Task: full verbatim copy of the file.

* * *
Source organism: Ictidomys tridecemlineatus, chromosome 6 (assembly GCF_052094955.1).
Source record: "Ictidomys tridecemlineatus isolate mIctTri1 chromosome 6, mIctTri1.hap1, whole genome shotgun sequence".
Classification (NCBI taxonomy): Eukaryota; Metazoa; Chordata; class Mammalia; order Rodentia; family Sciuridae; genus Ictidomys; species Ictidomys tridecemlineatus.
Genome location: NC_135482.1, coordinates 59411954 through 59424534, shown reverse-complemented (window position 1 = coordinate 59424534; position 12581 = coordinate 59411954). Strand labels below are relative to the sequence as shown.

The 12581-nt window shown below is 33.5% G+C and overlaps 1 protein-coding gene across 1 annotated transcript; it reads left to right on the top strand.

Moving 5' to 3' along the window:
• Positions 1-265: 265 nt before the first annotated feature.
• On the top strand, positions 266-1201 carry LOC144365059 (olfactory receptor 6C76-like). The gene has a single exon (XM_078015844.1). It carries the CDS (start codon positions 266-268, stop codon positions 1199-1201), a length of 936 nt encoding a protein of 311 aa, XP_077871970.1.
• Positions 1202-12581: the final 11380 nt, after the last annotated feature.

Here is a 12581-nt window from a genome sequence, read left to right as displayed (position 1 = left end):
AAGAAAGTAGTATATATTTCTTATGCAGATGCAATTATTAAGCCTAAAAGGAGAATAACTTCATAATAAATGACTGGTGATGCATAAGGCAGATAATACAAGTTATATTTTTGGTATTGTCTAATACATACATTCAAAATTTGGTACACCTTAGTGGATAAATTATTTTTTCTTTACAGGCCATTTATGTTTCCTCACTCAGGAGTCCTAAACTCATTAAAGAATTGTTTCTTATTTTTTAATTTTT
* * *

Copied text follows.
Source organism: Ictidomys tridecemlineatus, chromosome 6 (assembly GCF_052094955.1).
Source record: "Ictidomys tridecemlineatus isolate mIctTri1 chromosome 6, mIctTri1.hap1, whole genome shotgun sequence".
Classification (NCBI taxonomy): Eukaryota; Metazoa; Chordata; class Mammalia; order Rodentia; family Sciuridae; genus Ictidomys; species Ictidomys tridecemlineatus.
Genome location: NC_135482.1, coordinates 59411954 through 59424534, shown reverse-complemented (window position 1 = coordinate 59424534; position 12581 = coordinate 59411954). Strand labels below are relative to the sequence as shown.

The 12581-nt window shown below is 33.5% G+C and overlaps 1 protein-coding gene across 1 annotated transcript; it reads left to right on the top strand.

Moving 5' to 3' along the window:
• Positions 1-265: 265 nt before the first annotated feature.
• On the top strand, positions 266-1201 carry LOC144365059 (olfactory receptor 6C76-like). The gene has a single exon (XM_078015844.1). It carries the CDS (start codon positions 266-268, stop codon positions 1199-1201), a length of 936 nt encoding a protein of 311 aa, XP_077871970.1.
• Positions 1202-12581: the final 11380 nt, after the last annotated feature.

Here is a 12581-nt window from a genome sequence, read left to right as displayed (position 1 = left end):
AAGAAAGTAGTATATATTTCTTATGCAGATGCAATTATTAAGCCTAAAAGGAGAATAACTTCATAATAAATGACTGGTGATGCATAAGGCAGATAATACAAGTTATATTTTTGGTATTGTCTAATACATACATTCAAAATTTGGTACACCTTAGTGGATAAATTATTTTTTCTTTACAGGCCATTTATGTTTCCTCACTCAGGAGTCCTAAACTCATTAAAGAATTGTTTCTTATTTTTTAATTTTT